by Ali Kinkade
Any time you learn a new skill, whether that’s ballet, Spanish, self-care, or the ACT, you move through four stages of competence:
- Unconscious incompetence
- Conscious incompetence
- Conscious competence
- Unconscious competence
Knowing these four phases can make your journey to mastery much easier. Notice that there’s a phase between "unconscious incompetence" (this is when you’ve taken your first ACT or SAT practice test not knowing what you’re doing wrong or how to fix it) and "conscious competence" (this is when you’re remembering and using all of the strategies and skills you’ve been learning in prep on your practice tests). That phase -- "conscious incompetence” -- frustrates students to no end!
If you’ve taken ballet, as I did one ill-advised semester of college, you know this second phase well. Let’s say you see a ballet and are impressed by the prima ballerina’s perfect pirouette, and some part of you may think you could probably do that. How hard can spinning gracefully on the ball of your foot really be? Then, you get to a ballet class, and the teacher tells you about things you didn’t even know were a part of ballet: you need strength training, you need flexibility training, you need to improve your posture, you need to pay attention to your lines, you even need to hold your hands in a specific way. You leave class feeling no closer to a perfect pirouette -- and maybe even like it’s less attainable than before -- but actually, you are closer, because now you’re conscious of your gaps in knowledge.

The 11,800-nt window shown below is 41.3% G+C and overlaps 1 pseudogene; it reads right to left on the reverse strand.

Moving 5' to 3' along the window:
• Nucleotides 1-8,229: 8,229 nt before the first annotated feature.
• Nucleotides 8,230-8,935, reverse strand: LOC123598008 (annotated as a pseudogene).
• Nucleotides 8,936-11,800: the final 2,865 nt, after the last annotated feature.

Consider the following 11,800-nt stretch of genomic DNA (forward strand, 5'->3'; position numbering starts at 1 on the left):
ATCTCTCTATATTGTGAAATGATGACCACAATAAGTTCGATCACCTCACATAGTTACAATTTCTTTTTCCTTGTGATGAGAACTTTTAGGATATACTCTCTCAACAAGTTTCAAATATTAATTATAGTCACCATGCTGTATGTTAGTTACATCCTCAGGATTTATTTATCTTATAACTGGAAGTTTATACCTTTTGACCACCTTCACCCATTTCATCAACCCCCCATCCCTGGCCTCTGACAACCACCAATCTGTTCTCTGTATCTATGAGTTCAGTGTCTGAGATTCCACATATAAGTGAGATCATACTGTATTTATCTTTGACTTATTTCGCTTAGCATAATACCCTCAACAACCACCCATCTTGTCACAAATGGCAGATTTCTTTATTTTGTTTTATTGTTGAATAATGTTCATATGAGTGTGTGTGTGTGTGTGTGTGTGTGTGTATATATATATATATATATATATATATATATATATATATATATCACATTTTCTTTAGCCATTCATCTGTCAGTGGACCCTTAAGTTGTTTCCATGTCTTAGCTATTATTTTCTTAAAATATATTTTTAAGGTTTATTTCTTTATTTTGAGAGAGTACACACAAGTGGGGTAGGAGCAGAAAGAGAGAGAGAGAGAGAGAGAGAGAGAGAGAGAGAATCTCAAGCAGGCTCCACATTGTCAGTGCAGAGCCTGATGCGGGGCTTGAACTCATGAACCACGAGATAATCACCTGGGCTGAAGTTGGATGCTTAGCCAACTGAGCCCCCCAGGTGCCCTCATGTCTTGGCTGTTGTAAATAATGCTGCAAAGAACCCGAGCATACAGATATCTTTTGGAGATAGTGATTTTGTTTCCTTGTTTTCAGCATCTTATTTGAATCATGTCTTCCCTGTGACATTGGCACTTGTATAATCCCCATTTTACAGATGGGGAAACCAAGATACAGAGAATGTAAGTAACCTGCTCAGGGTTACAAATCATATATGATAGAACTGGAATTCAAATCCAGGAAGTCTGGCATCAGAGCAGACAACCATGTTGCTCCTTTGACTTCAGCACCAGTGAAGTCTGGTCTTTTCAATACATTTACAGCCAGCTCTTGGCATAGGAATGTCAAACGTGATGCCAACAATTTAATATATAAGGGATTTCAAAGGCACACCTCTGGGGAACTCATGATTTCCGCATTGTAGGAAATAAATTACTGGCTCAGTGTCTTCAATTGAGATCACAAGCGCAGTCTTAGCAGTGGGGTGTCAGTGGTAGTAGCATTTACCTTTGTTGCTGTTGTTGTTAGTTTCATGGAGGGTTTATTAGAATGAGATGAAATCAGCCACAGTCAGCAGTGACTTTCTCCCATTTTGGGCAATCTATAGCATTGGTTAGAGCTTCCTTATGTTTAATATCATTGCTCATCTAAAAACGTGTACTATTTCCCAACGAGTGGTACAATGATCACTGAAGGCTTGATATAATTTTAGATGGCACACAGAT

Similarly, during ACT or SAT prep, there will be a time when you're getting grammar questions or math questions wrong and it's almost more frustrating than when we first started prep, because you KNOW that you're doing something incorrectly and it feels like you aren't making progress -- or even that you’re backsliding, because now those things you don’t know are staring you in the face.
Take comfort in the fact that it's actually a step in this psychological progression of learning, and that knowing the blind spots that you need to work on is an important step. Reaching this step will not reflect in your numerical scores right away, but knowing the specific formula you were missing on a math question is a lot closer to mastery than not knowing where to start at all on that math question. Especially on something as strategy-heavy as standardized testing, this awareness leads to success.
The next phase is “conscious competence”: you know what you need to do and you’re able to execute it, and you’re starting to score in your target range. It can be good to continue doing practice tests at this point to move from that “conscious competence” place, which takes more energy and is easier to throw off-balance if something goes wrong, into “unconscious competence.”
“Unconscious competence” is a great place to get to if we have time for that exact reason! This is when the application of a skill you’re learning becomes intuitive. I often have students come to me after a practice test or a real exam when they have deep and flexible understanding of the strategies and skills necessary for success, and they’ll tell me they don’t really know how they did, that it almost seemed “too easy.” If you’re used to working really hard and then a Science section just flies by, it feels like you’re doing something wrong. However, you’ve actually reached that fourth phase of competence! Congratulations.
If you feel stuck in any of the first three phases, we’d love to help. Reach out and let’s figure out a strategy to get you to intuitive mastery!